Class Of 1964 USAF Academy

History of Ford Keating

Written March 2011

Creede_sm.jpg I was raised in Sardis, MS, a very small town with a small school. I graduated in the same building as my father, and we both felt fortunate that I was accepted at the USAF Academy. A moment here is needed to explain the name change. At the Academy I was known as Bob, but in pilot training there were five Bob's in our class, and a young lady I dated thought five was too many. She began using my middle name, Ford, and introduced me to her neighbor as Ford, and I eventually married the neighbor. So Ford stuck. The picture to the right was taken at Creede, CO, near the gravesite of one Bob Ford. Reports of my demise are greatly exaggerated!

Back to the Academy. I was again fortunate to be assigned to the Tough Twenty Troll Squadron, full of smart and helpful friends. It is still a great pleasure to reunion with the Old Trolls and with all the guys (no gals back then) of '64. Academics were an issue, but I managed to pull myself together and graduate solidly in the bottom half of the class.

Other things occupied more of my interest. Things like intramural athletics, reading anything non-academic, playing loooong Gin Rummy games, playing baseball with a plastic golf ball and a slide rule cover as a bat and using the overhead bins to determine hits. I belonged to the Baptist Student Union which allowed us to go on a religious retreat once a year. Girls were there. Five of us bought a car to share before we could “legally” own a car. It was the source of many adventures.

196207315_KeatingLennonLevins_med.jpg Being away from the Academy made being at the Academy bearable. We went on field trips to exotic places like London, Paris, Brussels and Madrid. Here is a picture of me and long-time friends Ray Lennon and Bob Levins during an overseas field trip back in 1962. I have known Ray and Bob for over 50 years. Four years at USAFA could have been a miserable experience, but the classmates made it one of my best. Thanks.

Pilot training was at Craig AFB, Selma, AL. T-37 and T-33 – my only single engine time. I met and married Susan White there, and we went through RF-4C school at Shaw AFB, SC. Then it was on to Europe at Toul Rosieres AB, France. After DeGaulle kicked us out, we went to Mt. Home AFB, ID where our daughter Heather was born and I moved up to the front seat. Not unexpectedly, that led to an overseas assignment to fly in the Vietnam War at Udorn AB, Thailand. I have over 20,000 flying hours, and those combat hours were the best and most memorable of my flying career. There is something edgy about being shot at. Susan and Heather lived in Montgomery, AL during that tour, and we all moved to Kadena AB, Okinawa for our next tour. Our daughter Candace was born in Okinawa. The tour there was great, but Susan became ill and died which changed everything.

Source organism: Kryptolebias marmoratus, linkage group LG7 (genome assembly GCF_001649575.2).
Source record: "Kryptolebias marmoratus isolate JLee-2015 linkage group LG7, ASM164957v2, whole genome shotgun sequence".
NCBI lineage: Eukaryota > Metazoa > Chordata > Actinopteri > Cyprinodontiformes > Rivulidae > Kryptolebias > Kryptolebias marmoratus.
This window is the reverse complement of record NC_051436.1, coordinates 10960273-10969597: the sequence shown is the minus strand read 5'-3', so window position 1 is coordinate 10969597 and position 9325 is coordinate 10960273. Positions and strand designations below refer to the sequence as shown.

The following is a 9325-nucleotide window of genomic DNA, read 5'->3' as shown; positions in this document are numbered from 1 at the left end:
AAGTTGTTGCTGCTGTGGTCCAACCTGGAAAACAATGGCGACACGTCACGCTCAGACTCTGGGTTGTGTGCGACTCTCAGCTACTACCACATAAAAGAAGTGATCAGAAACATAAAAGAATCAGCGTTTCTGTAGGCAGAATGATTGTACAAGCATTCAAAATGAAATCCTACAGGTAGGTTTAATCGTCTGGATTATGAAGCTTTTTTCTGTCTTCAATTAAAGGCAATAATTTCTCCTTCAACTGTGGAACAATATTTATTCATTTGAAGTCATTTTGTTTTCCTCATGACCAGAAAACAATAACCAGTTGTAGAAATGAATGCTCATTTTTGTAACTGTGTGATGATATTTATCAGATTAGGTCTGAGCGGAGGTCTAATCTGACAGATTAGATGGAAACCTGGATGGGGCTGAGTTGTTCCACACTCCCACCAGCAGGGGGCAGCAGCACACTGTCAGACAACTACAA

Heather, Candace, and I moved to Bergstrom AFB, Austin, TX for our final tour in the Air Force. During our graduation ceremony at USAFA, a young lady named Martha McClintock Galloway and her new husband were honeymooning in Colorado Springs and heard our graduation while driving in the mountains. Graham Galloway was in our ‘64 pilot training class at Webb AFB, TX, so Martha met a lot of our classmates there and at Perrin AFB, TX for F-102 school. Unfortunately Graham was killed while flying for the TX ANG, leaving Martha with three boys, Andy, Peter, and Brian. Martha and I met in Austin, fell in love, married and started the greatest adventure of my life. A widow and a widower with five children. What were we thinking?

FordMartha_edited_med.jpg We separated from the Air Force in 1972 and moved to Chicago to be in the banking business. I came home from work one snowy frigid day and was informed that the rest of the family was moving south. “Do you want to go?” That conversation led to a job flying for Delta Air Lines for the next 30 years.

There are many stories about the commercial flying life, the weekly trips away from home, and the ease of wide ranging travel with the family. In 1976 we added our own child, Timothy, to the family. We lived in Atlanta, Denton, and Austin. I flew B-727, DC-8, DC-9, L-1011, MD-80, MD-90, B-757, B-767, and the best airplane I ever flew, the B-767-400. I retired in 2002 at age 60.

But there were significant events during those years that cloud happiness. Peter was ill from birth, never lived with us, and died at age 6. My father was murdered at his store in MS during a robbery. Martha had breast cancer and has survived that for 21 years and counting. The most significant event was Brian's death in a motorcycle accident at age 25. He was born after Graham's death, and I adopted him and Andy at ages one and five. He was my son in every way, and I miss him. Even though there is much to be angry about, I thank God for every day and year we have together.

Every one else is healthy and doing well. Heather and Griffin live here in Austin. Tim lives here and plans to marry Natalie soon. Candace and Michael live here with their children Kelsey, Colin, Mitchell, Vivian, and Molly. Andy and Tammi live in Oakland with their children Clare and Grant. Martha and I enjoy our church and friends here.

Martha has many friends who share her love of art, and she is an accomplished artist. We do some volunteer work, play golf, attend UT football games with friends, and travel (See the picture at the right of Martha and me in happy times on Doubtful Sound, New Zealand). We do notice some slowing as we age. Still, we are making plans to celebrate our 40th anniversary and see what the mystery of the future holds.
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